What Is Walking Meditation?
We don’t need a special set-up to meditate. We can practice mindfulness meditation while sitting at the desk, doing the dishes or taking a walk. Mindful walking meditation is a perfect complement to our seated meditation practice – it’s “meditation in motion.” And walking meditation is great for beginners since walking is a familiar part of our everyday experience.
Walking meditation is more than just strolling about. Remember that we are training in being as mindful as possible: this practice is all about being aware of our body and physical sensations as we move. Our eyes are open and our mind and body are rooted in the present. The incomparable Vietnamese meditation master and peace activist Thich Nhat Hanh offers a brief presentation of walking meditation in a short video where he says that as we walk, we should imagine that we “print peace, serenity and happiness on the ground.” To watch what walking meditation looks like, Venerable Yuttadhammo Bhikku, a Canadian monk and Buddhist teacher in the Thai tradition, gives an easy-to-follow explanation in 10 minutes here.
How to practice walking meditation
- Picking a place
Look for a place where you can walk slowly without obstacles. The location needs to be peaceful and devoid of traffic, and ideally it should be flat enough that you don’t have to worry about stumbling. If you’re walking in a public space, you’ll need to take care not to get in the way of others. Practicing indoors may be a good option since you can focus directly on mindfulness with fewer opportunities to be distracted by your surroundings.
- Getting started
After you’ve found a suitable place, begin each session by anchoring yourself. Take a minute to breathe deeply as you bring your full attention to your body. Sense how stable the ground feels beneath your feet. Be aware of the many different sensations within your body. Take note of your thoughts and feelings as well.
Now start walking slowly. In walking meditation, rather than focus on the breath, direct your attention to the movement of your feet and legs, and the motion of your body as it advances. Just walk slowly and mindfully in a circle or back and forth. If you’re turning around or turning a corner, be as mindful as you can of the position of your feet and the accompanying sensations. It is good to walk for at least 10 minutes. You can always take a break and stretch or simply stop moving and check in with yourself.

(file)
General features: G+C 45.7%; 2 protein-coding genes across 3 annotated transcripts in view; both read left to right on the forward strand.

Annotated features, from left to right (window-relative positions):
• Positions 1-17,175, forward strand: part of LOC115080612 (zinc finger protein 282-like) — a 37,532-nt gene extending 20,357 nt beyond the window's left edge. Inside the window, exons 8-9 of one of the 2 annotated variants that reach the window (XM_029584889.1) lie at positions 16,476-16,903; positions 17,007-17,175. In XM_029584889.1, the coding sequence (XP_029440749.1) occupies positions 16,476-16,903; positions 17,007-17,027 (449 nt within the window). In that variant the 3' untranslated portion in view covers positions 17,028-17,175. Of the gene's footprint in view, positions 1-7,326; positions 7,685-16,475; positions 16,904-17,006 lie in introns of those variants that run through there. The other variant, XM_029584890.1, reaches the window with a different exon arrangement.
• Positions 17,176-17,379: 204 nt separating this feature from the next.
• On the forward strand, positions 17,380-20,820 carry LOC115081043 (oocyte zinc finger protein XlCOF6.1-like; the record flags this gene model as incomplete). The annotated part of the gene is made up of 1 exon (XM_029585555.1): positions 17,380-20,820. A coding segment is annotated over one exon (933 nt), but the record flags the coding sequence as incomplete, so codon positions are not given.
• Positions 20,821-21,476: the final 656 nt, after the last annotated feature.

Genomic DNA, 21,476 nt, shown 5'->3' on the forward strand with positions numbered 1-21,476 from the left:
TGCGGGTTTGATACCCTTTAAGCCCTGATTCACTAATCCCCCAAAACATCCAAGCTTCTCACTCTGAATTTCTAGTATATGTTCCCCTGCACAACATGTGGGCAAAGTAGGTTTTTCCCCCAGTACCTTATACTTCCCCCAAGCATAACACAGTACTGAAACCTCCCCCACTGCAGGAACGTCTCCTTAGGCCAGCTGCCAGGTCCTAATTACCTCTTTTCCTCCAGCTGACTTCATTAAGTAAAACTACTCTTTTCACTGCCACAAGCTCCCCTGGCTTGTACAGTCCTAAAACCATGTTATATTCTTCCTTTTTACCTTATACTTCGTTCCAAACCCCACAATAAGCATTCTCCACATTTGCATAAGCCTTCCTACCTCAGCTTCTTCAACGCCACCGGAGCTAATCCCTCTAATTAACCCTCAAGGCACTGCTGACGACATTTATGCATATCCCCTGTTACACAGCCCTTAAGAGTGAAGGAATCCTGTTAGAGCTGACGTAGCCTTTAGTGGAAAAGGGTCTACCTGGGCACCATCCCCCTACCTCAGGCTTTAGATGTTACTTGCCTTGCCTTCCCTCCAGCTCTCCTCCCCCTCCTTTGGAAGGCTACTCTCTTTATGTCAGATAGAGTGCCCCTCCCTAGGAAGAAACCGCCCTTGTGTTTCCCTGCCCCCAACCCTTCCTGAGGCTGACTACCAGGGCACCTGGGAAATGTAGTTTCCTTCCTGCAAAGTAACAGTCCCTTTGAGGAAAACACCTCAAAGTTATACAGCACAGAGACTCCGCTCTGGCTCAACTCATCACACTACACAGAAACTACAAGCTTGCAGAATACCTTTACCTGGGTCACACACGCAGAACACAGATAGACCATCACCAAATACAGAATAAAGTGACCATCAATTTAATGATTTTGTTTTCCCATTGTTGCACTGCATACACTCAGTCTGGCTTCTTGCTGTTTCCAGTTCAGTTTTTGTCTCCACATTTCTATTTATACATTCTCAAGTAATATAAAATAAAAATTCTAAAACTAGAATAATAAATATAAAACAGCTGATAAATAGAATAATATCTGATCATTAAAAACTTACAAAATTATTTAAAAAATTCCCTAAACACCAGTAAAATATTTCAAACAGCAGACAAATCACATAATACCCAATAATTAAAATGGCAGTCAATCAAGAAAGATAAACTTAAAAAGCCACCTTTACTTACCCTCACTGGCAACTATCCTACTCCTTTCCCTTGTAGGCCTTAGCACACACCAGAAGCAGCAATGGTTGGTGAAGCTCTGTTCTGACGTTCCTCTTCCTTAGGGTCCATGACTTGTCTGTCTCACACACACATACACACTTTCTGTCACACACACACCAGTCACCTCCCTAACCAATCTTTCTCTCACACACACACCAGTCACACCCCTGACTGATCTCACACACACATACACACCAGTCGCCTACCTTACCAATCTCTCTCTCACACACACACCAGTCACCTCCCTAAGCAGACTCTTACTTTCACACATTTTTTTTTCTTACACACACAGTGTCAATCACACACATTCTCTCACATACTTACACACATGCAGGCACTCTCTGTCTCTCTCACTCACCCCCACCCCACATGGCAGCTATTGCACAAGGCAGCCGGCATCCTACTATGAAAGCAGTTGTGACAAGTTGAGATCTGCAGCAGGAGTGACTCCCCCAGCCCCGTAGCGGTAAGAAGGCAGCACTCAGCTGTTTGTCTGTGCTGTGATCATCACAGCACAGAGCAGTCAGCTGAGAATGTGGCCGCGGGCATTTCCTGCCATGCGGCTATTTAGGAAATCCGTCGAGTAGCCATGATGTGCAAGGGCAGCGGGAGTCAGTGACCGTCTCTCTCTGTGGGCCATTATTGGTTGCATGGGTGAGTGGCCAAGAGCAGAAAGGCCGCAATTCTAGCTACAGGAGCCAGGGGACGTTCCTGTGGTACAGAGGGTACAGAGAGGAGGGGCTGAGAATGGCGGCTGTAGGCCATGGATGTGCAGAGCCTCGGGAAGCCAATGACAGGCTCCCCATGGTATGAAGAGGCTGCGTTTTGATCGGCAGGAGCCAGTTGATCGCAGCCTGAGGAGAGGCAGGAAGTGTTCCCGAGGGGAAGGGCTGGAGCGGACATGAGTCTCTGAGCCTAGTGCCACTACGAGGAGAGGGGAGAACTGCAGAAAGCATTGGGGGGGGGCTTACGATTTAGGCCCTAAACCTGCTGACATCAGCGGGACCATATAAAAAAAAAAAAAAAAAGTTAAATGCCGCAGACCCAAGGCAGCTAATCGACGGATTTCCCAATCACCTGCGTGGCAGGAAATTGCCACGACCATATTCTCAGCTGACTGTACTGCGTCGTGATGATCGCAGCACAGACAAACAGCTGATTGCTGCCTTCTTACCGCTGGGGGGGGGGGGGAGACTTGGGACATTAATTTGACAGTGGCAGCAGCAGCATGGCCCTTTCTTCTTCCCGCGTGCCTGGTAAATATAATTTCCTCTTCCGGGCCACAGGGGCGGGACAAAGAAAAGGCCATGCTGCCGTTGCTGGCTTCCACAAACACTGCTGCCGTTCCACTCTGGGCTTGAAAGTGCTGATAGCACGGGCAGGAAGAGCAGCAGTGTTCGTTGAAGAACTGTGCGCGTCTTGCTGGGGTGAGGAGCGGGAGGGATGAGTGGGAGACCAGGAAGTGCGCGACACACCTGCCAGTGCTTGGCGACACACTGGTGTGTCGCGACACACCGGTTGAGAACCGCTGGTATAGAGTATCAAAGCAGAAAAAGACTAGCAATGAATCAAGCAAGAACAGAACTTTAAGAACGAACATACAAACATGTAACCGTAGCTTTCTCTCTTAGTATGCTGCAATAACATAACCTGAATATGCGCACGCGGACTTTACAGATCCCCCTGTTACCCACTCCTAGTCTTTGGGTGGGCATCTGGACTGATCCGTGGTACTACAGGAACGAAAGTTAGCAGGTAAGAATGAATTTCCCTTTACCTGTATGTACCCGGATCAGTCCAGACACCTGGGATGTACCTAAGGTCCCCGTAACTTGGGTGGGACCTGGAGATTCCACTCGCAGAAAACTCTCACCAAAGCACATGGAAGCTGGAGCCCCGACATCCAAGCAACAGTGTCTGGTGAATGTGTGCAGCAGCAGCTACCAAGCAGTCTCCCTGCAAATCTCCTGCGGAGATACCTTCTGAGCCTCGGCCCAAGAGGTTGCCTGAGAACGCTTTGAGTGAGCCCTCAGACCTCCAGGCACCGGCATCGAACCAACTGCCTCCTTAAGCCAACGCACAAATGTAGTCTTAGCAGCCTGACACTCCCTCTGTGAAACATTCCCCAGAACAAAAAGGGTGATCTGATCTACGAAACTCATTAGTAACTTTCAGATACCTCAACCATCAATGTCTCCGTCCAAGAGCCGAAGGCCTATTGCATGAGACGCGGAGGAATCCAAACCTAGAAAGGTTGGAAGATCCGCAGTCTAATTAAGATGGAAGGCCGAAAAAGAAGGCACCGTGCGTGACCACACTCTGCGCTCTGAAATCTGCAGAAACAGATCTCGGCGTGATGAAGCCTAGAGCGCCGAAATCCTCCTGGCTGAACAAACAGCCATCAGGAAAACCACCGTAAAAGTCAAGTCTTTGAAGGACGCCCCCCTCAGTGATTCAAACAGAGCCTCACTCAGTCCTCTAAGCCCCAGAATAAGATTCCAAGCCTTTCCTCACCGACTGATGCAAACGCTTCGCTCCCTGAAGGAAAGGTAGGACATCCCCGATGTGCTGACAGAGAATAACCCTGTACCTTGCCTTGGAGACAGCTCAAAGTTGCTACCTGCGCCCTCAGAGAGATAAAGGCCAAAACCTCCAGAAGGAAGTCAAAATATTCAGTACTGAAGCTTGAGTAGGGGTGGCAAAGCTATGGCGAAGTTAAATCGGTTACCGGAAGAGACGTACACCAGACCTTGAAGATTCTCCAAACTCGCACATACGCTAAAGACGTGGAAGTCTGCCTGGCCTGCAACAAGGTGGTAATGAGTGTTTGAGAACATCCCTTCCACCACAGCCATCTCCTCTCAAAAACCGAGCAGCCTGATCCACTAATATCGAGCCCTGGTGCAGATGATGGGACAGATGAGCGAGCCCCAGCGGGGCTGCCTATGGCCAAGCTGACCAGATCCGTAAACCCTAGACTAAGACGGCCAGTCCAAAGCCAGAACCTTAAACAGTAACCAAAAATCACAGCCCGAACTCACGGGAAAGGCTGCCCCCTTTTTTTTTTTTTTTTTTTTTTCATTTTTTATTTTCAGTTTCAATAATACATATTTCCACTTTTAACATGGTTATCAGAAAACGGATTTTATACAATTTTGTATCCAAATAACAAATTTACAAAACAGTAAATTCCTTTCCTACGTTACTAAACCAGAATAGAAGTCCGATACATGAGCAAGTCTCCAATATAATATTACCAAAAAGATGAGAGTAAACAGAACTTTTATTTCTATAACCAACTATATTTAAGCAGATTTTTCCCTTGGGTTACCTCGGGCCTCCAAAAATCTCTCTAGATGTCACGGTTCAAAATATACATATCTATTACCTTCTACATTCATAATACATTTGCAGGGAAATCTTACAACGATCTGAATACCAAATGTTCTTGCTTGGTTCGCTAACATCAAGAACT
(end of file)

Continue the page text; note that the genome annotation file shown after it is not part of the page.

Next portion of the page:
- Maintaining mindfulness as you walk
As you observe the varying physical sensations that manifest as you walk, take note of your feelings, thoughts and moods as well. No need to make a list, analyze, accept or reject – just notice these mental events as they arise and go back to the practice of walking. Try not to be rigid or mechanical while you walk. Simply walk naturally with goodwill and an open heart: go with the flow.
- Speed and posture
The pace of walking meditation ranges from slow to extremely slow. You can let your hands and arms swing loosely by your sides, hold them behind your back or clasp them in front of your body around the height of your diaphragm or navel. Your leg muscles should be relaxed as you walk, your movement natural and comfortable. Walk with poise, keeping your body upright, aligned and dignified. It may be a bit challenging at first, but with practice you’ll definitely get the hang of it.
Benefits of walking meditation
- Meditation while walking is a good practice for beginners and advanced practitioners alike.
- Mindful walking meditation gets the blood circulating if we’ve been sitting in meditation for a while or if we’re feeling a bit dull.
- Practiced in tandem with sitting meditation, movement meditation provides additional insights.
- It can easily be integrated into our schedules since walking is something most of us do every day.
- Walking meditation gives us an opportunity to remember the earth that sustains us and develop gratitude.
Walking meditation is just that simple.